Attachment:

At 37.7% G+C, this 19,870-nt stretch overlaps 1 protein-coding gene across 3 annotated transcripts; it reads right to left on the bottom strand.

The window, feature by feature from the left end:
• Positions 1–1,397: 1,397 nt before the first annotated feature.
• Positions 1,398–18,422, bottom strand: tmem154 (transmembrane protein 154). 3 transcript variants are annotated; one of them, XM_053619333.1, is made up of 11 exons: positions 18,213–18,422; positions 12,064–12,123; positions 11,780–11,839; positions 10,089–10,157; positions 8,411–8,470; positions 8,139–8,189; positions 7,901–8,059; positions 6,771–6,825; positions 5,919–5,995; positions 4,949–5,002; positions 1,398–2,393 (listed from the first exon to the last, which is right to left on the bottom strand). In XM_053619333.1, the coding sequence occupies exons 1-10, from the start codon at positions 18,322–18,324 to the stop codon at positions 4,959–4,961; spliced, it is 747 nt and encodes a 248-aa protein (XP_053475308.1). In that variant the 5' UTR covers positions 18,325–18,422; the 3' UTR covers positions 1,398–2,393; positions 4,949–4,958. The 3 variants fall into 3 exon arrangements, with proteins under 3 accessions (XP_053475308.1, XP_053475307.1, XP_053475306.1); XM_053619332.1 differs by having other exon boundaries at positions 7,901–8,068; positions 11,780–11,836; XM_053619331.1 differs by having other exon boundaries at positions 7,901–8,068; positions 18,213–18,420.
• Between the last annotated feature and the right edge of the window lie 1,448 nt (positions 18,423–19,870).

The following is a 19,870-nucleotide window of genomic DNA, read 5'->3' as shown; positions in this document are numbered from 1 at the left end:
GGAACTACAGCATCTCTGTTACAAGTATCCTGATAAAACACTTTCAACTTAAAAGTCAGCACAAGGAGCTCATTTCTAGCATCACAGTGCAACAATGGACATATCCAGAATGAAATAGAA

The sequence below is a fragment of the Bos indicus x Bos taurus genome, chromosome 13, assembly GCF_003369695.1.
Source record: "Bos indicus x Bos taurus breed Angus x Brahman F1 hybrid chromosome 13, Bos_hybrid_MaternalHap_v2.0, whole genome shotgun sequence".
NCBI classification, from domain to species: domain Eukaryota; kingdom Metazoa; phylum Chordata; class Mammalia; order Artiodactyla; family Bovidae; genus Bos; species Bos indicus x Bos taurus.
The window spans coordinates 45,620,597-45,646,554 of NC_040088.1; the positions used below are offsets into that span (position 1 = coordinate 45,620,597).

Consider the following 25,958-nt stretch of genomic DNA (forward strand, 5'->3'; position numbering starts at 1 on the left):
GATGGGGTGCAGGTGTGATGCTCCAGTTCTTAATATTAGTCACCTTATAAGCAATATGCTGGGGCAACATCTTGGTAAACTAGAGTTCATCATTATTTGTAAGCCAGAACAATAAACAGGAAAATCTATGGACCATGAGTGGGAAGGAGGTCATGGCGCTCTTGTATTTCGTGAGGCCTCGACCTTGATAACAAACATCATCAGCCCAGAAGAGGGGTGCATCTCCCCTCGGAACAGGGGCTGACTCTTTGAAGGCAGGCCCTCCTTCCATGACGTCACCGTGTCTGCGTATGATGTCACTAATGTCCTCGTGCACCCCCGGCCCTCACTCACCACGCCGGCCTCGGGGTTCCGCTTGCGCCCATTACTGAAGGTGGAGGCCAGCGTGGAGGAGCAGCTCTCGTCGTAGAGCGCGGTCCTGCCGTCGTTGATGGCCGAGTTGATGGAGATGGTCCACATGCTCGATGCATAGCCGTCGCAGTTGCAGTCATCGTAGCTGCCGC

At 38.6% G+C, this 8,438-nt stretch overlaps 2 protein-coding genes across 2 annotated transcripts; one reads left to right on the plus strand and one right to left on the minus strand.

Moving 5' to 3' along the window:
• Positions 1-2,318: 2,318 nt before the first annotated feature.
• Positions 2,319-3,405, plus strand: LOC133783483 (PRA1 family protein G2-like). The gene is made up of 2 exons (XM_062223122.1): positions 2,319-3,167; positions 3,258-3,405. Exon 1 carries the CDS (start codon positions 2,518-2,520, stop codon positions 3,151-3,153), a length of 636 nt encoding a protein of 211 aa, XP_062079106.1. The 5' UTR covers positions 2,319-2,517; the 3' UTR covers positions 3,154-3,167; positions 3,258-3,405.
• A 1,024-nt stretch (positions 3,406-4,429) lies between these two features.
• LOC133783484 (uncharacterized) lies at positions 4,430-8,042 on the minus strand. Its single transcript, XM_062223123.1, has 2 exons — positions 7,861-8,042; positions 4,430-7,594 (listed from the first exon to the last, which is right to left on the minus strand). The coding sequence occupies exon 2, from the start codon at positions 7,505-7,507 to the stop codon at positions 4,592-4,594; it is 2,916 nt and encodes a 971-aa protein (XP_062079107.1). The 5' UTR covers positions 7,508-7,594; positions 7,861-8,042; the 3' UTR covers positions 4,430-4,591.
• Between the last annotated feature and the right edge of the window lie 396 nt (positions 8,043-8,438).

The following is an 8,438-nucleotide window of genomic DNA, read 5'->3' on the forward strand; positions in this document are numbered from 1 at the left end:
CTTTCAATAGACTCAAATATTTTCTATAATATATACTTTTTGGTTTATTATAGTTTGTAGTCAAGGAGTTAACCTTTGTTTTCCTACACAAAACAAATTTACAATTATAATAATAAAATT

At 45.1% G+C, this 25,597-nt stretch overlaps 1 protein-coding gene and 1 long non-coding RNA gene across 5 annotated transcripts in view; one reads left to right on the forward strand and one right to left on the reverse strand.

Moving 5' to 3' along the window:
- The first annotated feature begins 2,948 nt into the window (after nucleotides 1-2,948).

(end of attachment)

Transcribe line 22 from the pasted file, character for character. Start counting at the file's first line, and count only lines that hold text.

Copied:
CTTTCAATAGACTCAAATATTTTCTATAATATATACTTTTTGGTTTATTATAGTTTGTAGTCAAGGAGTTAACCTTTGTTTTCCTACACAAAACAAATTTACAATTATAATAATAAAATT